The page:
Yoga made its way to the West from India sometime around the late 19th century. But it's what the Pacific Northwest has done with it within that last year that has become a trend across the United States.
Boise fitness instructor Emily Nielsen has been teaching yoga for two years, but recently she's incorporated her pasture and pet pygmy goats into her positions.
"These guys provide a great little energy for us," Nielsen said of the goats wandering about while she teaches a class.
Goat yoga is a truly Northwestern trend.
"Well, it started in Portland with goat yoga there," Nielsen explained. "And so many people started sharing it with me like, 'Well, you do yoga and you have goats. Why don't you do goat yoga?' So I put it out there, and it took off."
A mere suggestion and clients were bending backwards to find a spot in Nielsen's class.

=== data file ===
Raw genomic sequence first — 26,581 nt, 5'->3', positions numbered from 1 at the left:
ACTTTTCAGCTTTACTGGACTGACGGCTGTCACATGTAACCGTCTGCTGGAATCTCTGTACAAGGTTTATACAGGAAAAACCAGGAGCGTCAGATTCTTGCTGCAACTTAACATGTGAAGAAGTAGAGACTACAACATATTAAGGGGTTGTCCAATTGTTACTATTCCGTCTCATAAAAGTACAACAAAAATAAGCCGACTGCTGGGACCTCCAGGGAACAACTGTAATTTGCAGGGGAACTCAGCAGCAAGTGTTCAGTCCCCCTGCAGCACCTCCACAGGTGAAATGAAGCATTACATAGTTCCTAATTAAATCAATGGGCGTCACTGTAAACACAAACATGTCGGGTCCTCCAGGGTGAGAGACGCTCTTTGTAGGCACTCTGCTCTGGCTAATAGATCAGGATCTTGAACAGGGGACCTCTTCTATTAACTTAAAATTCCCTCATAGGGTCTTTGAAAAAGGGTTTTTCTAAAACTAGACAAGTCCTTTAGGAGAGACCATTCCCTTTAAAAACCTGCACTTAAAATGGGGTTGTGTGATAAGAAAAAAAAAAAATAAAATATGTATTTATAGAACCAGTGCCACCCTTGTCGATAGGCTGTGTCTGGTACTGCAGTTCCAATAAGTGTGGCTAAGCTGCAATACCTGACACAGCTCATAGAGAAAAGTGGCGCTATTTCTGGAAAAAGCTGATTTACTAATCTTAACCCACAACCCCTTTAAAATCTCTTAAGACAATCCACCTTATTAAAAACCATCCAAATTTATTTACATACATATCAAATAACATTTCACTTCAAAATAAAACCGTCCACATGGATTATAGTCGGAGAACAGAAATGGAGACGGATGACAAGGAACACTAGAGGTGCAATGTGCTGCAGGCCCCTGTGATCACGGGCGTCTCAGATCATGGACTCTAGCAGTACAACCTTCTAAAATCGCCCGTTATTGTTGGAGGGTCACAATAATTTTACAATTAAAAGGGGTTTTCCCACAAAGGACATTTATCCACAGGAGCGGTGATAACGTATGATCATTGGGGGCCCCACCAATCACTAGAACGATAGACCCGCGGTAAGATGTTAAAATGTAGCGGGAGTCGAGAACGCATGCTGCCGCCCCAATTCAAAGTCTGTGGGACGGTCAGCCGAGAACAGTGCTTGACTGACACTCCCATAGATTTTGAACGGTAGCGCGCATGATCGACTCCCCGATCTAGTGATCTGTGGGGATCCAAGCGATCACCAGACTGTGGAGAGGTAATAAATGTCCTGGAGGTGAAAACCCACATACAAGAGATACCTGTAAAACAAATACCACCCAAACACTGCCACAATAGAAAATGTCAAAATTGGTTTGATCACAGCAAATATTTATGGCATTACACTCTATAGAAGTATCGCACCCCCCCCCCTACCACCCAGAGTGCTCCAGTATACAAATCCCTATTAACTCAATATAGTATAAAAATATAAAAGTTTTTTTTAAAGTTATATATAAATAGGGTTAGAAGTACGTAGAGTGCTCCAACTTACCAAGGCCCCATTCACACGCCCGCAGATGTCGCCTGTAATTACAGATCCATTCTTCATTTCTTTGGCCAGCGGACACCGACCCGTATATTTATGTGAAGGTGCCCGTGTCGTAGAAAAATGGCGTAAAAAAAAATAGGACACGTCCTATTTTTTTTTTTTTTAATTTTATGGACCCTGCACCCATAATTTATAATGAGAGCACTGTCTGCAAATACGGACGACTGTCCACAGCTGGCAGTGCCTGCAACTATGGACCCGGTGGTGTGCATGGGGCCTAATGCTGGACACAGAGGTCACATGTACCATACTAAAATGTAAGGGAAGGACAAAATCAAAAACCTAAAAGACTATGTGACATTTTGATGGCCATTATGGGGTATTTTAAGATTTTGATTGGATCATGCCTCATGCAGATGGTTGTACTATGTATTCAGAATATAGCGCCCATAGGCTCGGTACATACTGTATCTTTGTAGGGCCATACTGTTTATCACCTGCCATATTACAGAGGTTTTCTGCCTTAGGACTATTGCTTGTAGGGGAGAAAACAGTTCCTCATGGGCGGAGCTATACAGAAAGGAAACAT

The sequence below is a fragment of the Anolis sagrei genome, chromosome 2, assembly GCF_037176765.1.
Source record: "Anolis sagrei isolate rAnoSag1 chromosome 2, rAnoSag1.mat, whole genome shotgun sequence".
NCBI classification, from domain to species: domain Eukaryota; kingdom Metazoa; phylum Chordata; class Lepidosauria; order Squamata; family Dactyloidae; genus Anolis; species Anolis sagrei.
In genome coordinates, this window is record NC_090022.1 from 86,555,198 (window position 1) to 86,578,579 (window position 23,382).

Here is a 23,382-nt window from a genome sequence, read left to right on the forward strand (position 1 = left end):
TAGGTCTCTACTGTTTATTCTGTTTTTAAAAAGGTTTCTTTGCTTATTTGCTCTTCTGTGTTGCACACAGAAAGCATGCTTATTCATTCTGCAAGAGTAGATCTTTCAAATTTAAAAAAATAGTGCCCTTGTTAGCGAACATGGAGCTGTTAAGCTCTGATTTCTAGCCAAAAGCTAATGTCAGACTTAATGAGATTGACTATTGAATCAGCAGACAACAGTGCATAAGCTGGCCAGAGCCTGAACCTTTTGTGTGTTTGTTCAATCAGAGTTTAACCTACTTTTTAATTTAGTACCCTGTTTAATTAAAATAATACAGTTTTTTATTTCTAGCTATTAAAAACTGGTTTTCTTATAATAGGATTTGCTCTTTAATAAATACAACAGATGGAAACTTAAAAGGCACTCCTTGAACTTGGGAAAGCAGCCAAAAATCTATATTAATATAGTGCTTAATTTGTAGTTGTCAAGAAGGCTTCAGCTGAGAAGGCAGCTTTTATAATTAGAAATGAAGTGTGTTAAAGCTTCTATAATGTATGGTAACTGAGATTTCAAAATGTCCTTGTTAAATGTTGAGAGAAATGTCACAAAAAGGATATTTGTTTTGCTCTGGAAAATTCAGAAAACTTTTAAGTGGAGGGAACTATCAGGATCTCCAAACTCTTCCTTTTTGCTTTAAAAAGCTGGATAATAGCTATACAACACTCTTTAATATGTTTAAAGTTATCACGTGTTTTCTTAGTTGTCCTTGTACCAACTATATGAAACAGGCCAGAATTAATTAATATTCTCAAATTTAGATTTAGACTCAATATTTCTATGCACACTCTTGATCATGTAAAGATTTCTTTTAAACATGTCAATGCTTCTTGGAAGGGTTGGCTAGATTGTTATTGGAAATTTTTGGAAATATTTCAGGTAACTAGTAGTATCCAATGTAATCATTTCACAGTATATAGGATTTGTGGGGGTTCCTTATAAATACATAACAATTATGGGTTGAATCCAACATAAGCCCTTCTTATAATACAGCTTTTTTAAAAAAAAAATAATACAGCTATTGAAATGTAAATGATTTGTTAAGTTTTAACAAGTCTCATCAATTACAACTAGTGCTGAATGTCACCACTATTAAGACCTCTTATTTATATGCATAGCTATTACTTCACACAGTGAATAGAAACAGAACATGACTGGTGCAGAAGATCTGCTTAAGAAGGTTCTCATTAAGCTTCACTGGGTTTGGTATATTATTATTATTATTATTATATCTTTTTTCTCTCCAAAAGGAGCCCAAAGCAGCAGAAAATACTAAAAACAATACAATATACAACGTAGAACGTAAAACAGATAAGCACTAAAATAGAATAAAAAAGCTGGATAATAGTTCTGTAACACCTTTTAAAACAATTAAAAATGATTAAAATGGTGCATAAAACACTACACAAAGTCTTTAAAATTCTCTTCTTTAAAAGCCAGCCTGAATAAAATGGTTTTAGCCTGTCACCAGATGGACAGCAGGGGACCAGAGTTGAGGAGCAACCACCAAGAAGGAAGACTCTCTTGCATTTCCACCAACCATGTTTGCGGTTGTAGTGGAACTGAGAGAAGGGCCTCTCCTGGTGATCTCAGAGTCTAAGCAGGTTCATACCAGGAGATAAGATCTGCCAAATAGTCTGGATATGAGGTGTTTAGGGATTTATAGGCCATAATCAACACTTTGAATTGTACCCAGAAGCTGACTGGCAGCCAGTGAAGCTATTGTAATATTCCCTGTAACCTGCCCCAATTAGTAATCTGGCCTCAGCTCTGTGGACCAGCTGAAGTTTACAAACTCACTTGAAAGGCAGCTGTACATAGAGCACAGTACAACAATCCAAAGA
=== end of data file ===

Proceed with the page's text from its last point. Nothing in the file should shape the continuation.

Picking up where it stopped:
"From the moment I put the first one out I was amazed at how quickly it sold out," she said.
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In an exercise regimen that is already filled with cat-cows and downward-facing dogs, what's the benefit of bringing in goats?
"You know they're just such a happy, carefree energy," Nielsen said, describing the goats' influence. "And the more they get used to people, you can't help but smile, right?"
In this less formal form of yoga, photos are encouraged. Because in the end it's just stretching with somewhat domesticated animals.
"It definitely fills my heart, a lot," says Brittani Bagnariol, a first-time participant in the goat yoga class. "I get this kind of giddy, childlike excitement knowing that there's goats around. I wish I could do this every day."